My lack of communication with you is all me. I don't know what's happening inside me. You are and always will be a part of my life. During my silence, I've been reevaluating my membership in the human race, and I have yet to decide if I want to renew it. I love you and cherish you. Never second guess this! Be patient. Please.
The note brought tears to my eyes, churning up old memories of her and the children. I balled the note up and tossed it against the far wall. Squeezing my eyes shut, I fought down the pain that could overwhelm my heart. I couldn't relive that suffering.
With that settled, I watched Addie befriend one of Dr. Smart's sisters, a hairdresser for the local TV personalities, find a suitable place to live on the West Side of town, talk to area school officials to land a job, and begin her walking tour of Harlem. But she never gave up on me, hoping to persuade me to make a real commitment to her.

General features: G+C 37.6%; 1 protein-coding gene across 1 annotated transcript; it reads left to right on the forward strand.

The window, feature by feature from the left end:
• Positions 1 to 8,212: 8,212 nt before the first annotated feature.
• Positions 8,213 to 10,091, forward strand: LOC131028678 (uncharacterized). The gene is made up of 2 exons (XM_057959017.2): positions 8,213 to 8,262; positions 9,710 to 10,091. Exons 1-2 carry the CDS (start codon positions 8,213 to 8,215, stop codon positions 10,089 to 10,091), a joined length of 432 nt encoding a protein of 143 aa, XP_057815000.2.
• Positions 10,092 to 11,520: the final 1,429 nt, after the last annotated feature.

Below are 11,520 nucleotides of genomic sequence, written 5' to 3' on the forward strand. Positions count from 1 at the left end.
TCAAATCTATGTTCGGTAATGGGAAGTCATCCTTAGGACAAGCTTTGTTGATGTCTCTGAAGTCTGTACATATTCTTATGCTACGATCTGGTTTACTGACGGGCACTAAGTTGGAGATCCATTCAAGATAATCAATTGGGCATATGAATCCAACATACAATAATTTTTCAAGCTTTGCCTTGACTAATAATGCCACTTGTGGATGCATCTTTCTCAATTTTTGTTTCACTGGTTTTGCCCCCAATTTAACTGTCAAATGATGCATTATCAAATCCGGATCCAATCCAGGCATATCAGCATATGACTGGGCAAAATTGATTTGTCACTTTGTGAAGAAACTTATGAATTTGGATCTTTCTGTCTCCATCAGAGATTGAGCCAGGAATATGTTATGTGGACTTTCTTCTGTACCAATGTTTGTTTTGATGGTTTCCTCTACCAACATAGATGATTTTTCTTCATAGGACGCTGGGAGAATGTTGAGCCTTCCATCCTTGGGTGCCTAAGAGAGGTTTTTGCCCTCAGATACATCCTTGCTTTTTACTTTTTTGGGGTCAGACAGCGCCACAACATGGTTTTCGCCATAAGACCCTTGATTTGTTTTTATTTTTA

“While you're making up your mind, I'm going to occupy my time checking out Harlem,” Addie said, just happy to be here and not down South, where all the trouble was.
Only a week after our exodus, we walked along 125th Street, past the crowd of strollers and tourists; past the vendors selling everything from bootleg videotapes to cheap fruit and vegetables purchased from the Hunts Point Market in the Bronx; past the fast-food joints; past zealous churchgoers passing out handbills filled with fire and brimstone; past the Apollo Theater, the Adam Clayton Powell Jr. State Office Building, the Studio Museum, and a dingy White Castle burger place near the famous Hotel Theresa, where Malcolm X had his office and the Cuban revolutionaries Fidel and Che stayed in the fifties.
“How do you like your first slider?” I asked her when she took her first bite of the mini-burger. We had stopped at the White Castle along the way.
She continued chewing the wafer-thin burger, the meat and bread balled up in her cheek. “Good. They're addictive,” she finally said.